McCarthy, 20163 Retrospective analysis of 101 patients with calciphylaxis seen at Mayo Clinic in Rochester, Minnesota, between January 1, 1999, and September 30, 2014, that evaluated risk factors, comorbid conditions, and treatment response Results showed that surgical wound debridement and parathyroidectomy in patients with hyperparathyroidism improved survival. Tissue plasminogen activator, sodium thiosulfate, and hyperbaric oxygen therapy may also be considered for wound healing and seem to be well tolerated with no adverse effects. V
Robert, 202034 Retrospective analysis of 8 patients with calciphylaxis treated by Rheopheresis after sodium thiosulfate and discontinuation of vitamin K antagonists failed to resolve symptoms Of the 8 patients, 5 had complete remission of disease after Rheopheresis. The authors recommended a prospective study with a larger sample to confirm benefits of the Rheopheresis approach. VI
Torregrosa, 201535 Combined retrospective analysis of cases of 12 patients and a prospective analysis of cases of 11 patients, all of whom received bisphosphonate therapy for calciphylaxis Intravenous bisphosphonate therapy may be useful for treatment of calciphylaxis wounds despite potential for exacerbation of bone disease in renal failure patients. V
Weenig, 20074 Retrospective analysis including 64 patients with calciphylaxis that evaluated risk factors and prognosis Calciphylaxis is a multifactorial disease with high mortality that is associated with obesity, systemic corticosteroid use, liver disease, increased serum aluminum, and increased erythrocyte sedimentation rate. Of note, warfarin use and increased calcium-phosphate product were not reliably associated with calciphylaxis development. Surgical debridement was shown to improve survival but not parathyroidectomy. The authors recommended modification or avoidance of identified risk factors as a means for primary or secondary prevention of the disease. V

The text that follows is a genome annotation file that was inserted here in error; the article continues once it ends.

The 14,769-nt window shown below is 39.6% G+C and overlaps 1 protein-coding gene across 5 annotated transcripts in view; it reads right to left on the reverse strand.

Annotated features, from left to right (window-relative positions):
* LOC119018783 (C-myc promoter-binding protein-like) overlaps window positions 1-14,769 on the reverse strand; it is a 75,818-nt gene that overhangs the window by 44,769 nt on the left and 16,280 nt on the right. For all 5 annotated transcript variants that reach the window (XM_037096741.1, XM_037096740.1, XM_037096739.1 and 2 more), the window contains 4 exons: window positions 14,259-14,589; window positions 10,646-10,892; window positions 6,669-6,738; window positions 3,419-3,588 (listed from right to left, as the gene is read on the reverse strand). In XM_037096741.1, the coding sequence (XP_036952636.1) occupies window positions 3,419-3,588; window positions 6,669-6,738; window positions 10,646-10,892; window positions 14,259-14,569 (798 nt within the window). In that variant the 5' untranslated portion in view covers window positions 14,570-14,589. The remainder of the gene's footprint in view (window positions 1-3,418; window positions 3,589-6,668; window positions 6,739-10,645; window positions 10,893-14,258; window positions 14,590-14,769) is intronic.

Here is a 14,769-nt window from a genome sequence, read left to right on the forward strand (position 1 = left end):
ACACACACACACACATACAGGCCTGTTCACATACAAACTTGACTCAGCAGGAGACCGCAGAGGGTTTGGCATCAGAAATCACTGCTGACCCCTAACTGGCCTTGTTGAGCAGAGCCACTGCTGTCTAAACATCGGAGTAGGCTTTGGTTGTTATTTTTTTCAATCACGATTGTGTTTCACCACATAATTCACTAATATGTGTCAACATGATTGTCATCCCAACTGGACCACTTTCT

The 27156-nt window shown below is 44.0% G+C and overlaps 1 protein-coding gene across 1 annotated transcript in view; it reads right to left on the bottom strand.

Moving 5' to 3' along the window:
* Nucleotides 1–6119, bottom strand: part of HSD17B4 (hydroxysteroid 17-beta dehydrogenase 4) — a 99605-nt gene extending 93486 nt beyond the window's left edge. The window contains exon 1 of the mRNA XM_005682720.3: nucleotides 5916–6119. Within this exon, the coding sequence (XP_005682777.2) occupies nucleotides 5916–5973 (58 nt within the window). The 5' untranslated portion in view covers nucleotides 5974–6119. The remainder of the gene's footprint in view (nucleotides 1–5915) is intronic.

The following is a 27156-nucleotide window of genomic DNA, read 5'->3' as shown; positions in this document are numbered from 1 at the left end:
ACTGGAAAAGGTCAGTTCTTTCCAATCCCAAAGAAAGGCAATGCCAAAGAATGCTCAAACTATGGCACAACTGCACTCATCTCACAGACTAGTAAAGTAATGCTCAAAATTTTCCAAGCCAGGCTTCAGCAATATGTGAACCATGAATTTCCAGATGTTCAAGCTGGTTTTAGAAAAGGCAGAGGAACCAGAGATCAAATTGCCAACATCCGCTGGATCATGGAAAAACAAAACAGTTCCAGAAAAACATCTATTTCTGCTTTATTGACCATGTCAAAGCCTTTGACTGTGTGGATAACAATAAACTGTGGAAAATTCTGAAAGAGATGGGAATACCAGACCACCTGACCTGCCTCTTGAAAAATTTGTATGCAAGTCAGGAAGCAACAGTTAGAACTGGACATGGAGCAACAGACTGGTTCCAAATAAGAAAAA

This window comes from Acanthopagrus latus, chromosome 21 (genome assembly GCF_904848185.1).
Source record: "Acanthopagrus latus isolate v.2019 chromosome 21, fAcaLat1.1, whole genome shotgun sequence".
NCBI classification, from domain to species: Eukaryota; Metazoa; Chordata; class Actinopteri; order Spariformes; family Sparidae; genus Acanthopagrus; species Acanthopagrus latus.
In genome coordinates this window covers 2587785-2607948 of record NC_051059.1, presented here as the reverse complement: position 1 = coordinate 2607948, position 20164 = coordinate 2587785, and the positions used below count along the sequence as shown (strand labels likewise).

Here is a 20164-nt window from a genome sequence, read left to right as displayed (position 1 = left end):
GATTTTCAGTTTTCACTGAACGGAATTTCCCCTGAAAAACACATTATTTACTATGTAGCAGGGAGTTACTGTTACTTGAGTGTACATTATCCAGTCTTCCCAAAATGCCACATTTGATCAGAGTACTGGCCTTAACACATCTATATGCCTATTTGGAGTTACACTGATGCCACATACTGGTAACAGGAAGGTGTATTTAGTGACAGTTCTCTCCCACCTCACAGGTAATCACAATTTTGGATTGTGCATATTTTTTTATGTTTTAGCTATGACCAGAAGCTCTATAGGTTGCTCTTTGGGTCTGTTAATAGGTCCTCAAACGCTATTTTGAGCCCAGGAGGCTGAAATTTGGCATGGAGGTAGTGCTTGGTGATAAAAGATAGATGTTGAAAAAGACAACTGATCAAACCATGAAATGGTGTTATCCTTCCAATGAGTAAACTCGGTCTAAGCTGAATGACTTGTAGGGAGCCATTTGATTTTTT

Zakher, 202136 Retrospective analysis of 10 patients with calciphylaxis that evaluated treatment outcomes involving sodium thiosulfate and intensified hemodialysis therapy Mortality rates improved and wounds resolved after multimodal treatment that included sodium thiosulfate and intensified hemodialysis (>20 h/wk). VI

Abbreviation: BMP, bone morphogenetic protein